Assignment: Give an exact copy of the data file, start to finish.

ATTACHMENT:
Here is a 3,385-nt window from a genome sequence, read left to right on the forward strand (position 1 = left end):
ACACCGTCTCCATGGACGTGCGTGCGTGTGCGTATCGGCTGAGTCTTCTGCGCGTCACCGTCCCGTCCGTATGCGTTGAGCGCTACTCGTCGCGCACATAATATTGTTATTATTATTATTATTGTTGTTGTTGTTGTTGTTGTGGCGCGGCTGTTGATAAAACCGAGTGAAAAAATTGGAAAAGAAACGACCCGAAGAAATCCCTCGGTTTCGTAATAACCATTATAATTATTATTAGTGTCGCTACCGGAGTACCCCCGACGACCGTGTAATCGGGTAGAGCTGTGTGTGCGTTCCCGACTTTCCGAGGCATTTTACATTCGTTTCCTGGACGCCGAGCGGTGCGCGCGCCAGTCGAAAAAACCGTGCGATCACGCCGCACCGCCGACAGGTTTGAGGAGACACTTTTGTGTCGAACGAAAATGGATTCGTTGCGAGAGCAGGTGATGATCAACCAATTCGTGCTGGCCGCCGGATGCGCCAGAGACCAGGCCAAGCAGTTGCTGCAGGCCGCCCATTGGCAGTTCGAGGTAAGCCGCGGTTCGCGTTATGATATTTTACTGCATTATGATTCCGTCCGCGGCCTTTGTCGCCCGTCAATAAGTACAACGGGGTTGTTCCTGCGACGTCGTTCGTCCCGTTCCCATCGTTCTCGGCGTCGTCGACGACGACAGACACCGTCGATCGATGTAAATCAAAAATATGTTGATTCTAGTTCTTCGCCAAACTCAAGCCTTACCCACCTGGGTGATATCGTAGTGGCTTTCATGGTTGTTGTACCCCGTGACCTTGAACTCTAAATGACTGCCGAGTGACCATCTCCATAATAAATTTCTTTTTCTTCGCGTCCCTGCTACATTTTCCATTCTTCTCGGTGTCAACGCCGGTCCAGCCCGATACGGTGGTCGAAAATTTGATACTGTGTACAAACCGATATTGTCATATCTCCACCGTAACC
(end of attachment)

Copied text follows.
Here is a 3,385-nt window from a genome sequence, read left to right on the forward strand (position 1 = left end):
ACACCGTCTCCATGGACGTGCGTGCGTGTGCGTATCGGCTGAGTCTTCTGCGCGTCACCGTCCCGTCCGTATGCGTTGAGCGCTACTCGTCGCGCACATAATATTGTTATTATTATTATTATTGTTGTTGTTGTTGTTGTTGTGGCGCGGCTGTTGATAAAACCGAGTGAAAAAATTGGAAAAGAAACGACCCGAAGAAATCCCTCGGTTTCGTAATAACCATTATAATTATTATTAGTGTCGCTACCGGAGTACCCCCGACGACCGTGTAATCGGGTAGAGCTGTGTGTGCGTTCCCGACTTTCCGAGGCATTTTACATTCGTTTCCTGGACGCCGAGCGGTGCGCGCGCCAGTCGAAAAAACCGTGCGATCACGCCGCACCGCCGACAGGTTTGAGGAGACACTTTTGTGTCGAACGAAAATGGATTCGTTGCGAGAGCAGGTGATGATCAACCAATTCGTGCTGGCCGCCGGATGCGCCAGAGACCAGGCCAAGCAGTTGCTGCAGGCCGCCCATTGGCAGTTCGAGGTAAGCCGCGGTTCGCGTTATGATATTTTACTGCATTATGATTCCGTCCGCGGCCTTTGTCGCCCGTCAATAAGTACAACGGGGTTGTTCCTGCGACGTCGTTCGTCCCGTTCCCATCGTTCTCGGCGTCGTCGACGACGACAGACACCGTCGATCGATGTAAATCAAAAATATGTTGATTCTAGTTCTTCGCCAAACTCAAGCCTTACCCACCTGGGTGATATCGTAGTGGCTTTCATGGTTGTTGTACCCCGTGACCTTGAACTCTAAATGACTGCCGAGTGACCATCTCCATAATAAATTTCTTTTTCTTCGCGTCCCTGCTACATTTTCCATTCTTCTCGGTGTCAACGCCGGTCCAGCCCGATACGGTGGTCGAAAATTTGATACTGTGTACAAACCGATATTGTCATATCTCCACCGTAACC